You watch albatrosses unwittingly feed plastic to their starving chicks. A hawksbill turtle struggles tangled in a plastic sack. Most distressingly of all, you are stunned by footage of a pilot whale clinging to her dead calf as you learn the gentle giant may have been poisoned by its own mother’s contaminated milk.
This vision of our oceans comes not from some apocalyptic board game but rather reality, as seen on our television screens. The BBC’s Blue Planet II, narrated by David Attenborough, was a wake-up call to a nation captivated by the beauty and fragility of our waters.
The series was the most watched on British television in 2017 and prompted a rapid shift in consumer attitudes towards plastic and its environmental impact. Elsewhere, the government has banned microbeads from soaps and cleansers and is targeting single-use plastics with new legislation. The 5p plastic bag tax has changed the way many people transport their groceries.
But while Attenborough warns that humanity holds the “fate of the planet in its hands”, is the tabletop industry – which relies so heavily on plastic – doing its part?
"Plastic production is set to quadruple by 2050. There is an urgent need to do something."
Unlike many retail products, board games and their plastic pieces are rarely single-use. In fact, many people keep their copies for a lifetime. But tabletop games are not immune to the excessive packaging that plagues other industries; boxes are wrapped in cellophane, individual components packed into one-use polythene bags.
Every gamer knows the joy of unboxing a new title comes with a hefty amount of waste. The fashion for legacy games that evolve as they are played brings with it extra rubbish, and as plastic miniatures become increasingly intricate so does the plastic trimming used to create and package them.
Fiona Nicholls, Greenpeace UK’s ocean plastics campaigner, reveals that a “truck-worth of plastic” enters the ocean every 60 seconds.
“There isn’t time to waste,” she urges. “We’ve produced a whopping 8.3 billion metric tonnes of plastic since the 1950s and plastic production is set to quadruple by 2050. There is an urgent need to do something about it.”
Greenpeace UK is campaigning for a reduction in unnecessary plastics, such as the wrapping given to fruit and vegetables. The average plastic bag, for instance, has a useable life of just 12 minutes.
“Last year Sir David Attenborough came into our living rooms and shone a huge, great, unmissable spotlight on the issue,” Nicholls continues. “Scenes of animals feeling the impact of plastic pollution made this something government and business couldn’t ignore.”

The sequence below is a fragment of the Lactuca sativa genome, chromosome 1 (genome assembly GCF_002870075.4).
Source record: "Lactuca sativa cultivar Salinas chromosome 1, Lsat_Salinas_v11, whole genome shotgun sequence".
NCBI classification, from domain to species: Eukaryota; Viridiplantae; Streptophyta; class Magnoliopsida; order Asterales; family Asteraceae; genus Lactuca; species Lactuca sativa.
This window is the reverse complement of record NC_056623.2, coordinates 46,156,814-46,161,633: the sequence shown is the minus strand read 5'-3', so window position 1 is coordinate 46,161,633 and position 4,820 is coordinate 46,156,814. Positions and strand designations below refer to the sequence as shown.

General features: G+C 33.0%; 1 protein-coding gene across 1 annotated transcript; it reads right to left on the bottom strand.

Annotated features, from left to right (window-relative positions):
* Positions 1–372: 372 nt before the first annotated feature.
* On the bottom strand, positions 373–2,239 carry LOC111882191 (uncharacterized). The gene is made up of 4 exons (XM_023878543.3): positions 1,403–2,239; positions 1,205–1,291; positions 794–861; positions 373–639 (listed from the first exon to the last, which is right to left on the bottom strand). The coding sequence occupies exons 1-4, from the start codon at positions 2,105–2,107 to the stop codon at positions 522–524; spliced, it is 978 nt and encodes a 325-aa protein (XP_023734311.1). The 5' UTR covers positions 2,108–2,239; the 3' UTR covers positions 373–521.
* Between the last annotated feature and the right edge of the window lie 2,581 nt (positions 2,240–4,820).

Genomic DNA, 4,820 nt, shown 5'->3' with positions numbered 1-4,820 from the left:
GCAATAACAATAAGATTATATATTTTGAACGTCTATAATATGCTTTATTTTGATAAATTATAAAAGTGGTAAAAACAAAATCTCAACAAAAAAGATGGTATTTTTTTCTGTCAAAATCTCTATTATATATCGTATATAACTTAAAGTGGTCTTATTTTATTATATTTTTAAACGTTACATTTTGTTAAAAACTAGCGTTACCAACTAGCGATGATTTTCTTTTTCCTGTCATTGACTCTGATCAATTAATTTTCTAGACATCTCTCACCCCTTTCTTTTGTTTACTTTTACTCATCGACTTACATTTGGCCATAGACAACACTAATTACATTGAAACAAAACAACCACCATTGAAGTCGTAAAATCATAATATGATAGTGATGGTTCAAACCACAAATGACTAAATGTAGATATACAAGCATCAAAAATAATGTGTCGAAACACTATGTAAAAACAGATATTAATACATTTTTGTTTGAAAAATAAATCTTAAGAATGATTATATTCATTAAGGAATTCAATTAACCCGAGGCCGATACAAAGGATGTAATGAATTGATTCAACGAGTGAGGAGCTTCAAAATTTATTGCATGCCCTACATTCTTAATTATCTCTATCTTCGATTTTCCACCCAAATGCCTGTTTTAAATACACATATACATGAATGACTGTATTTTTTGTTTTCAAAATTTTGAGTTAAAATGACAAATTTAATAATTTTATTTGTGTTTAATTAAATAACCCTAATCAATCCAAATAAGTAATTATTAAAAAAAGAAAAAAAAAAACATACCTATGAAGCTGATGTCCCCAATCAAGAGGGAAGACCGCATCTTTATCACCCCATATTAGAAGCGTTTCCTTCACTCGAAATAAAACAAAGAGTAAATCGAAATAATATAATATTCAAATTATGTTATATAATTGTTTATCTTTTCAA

New research has revealed microplastic pollution on beaches could be affecting the sex of baby turtles while they develop in their eggs. A recent study found microplastics present in 100% of wild mussels from locations around the UK coast.
“Plastic is everywhere,” Nicholls says. “Whilst it’s almost impossible to avoid there is loads you can do to be a champion for reusable alternatives and reduce throwaway plastic. But we also need businesses and retailers to cut down on the plastic they’re producing.”
Photosynthesis’ box and components – including its 3D trees – are manufactured from recycled cardboard
More than a decade ago Californian accountant Beth Terry set out to ditch plastic from her life altogether. The My Plastic-Free Life blog which grew out of the project and subsequent smash-hit book Plastic-Free were some of the first outlets for people to reconsider their shopping habits.
Terry still offers advice on her blog to others looking to make a change. Her tip? If you cannot find the eco-friendly games you want, “buy secondhand”. You avoid plastic pollution but publishers avoid profit.
Last year, Blue Orange Games released the beautifully abstract environmental strategy title Photosynthesis. Shortlisted for a host of industry awards, the game was praised for its deceptively simple mechanics and elegant three-dimensional forest pieces.
The arboreal theme that met with such acclaim reflected another design decision – the board, pieces and box inserts were made using recycled cardboard.
“Blue Orange’s baseline is ‘hot games, cool planet’,” says the publisher’s Céline Casel. “We include in that social and environment issues. All through the year we do our best to reduce our environmental impact. Obviously Photosynthesis’ theme naturally led us to have environmentally-friendly components.
“It would have been contradictory to have plastic in the boxes. Nature is the mechanic of the game, so we decided to use recycled cardboard.”
The firm – which also published last year’s Spiel des Jahres winner Kingdomino – recently signed a commitment to plant two trees in Ecuador’s Amazonian rainforest for every one tree used in production. The result? Blue Orange will plant almost 2,400 trees this year.
Casel tells me: “We really often see plastic trays in board games and one easy possibility is to change it for cardboard. Using less plastic pushes us to find solutions, to choose materials carefully and think about other ways to complete a project.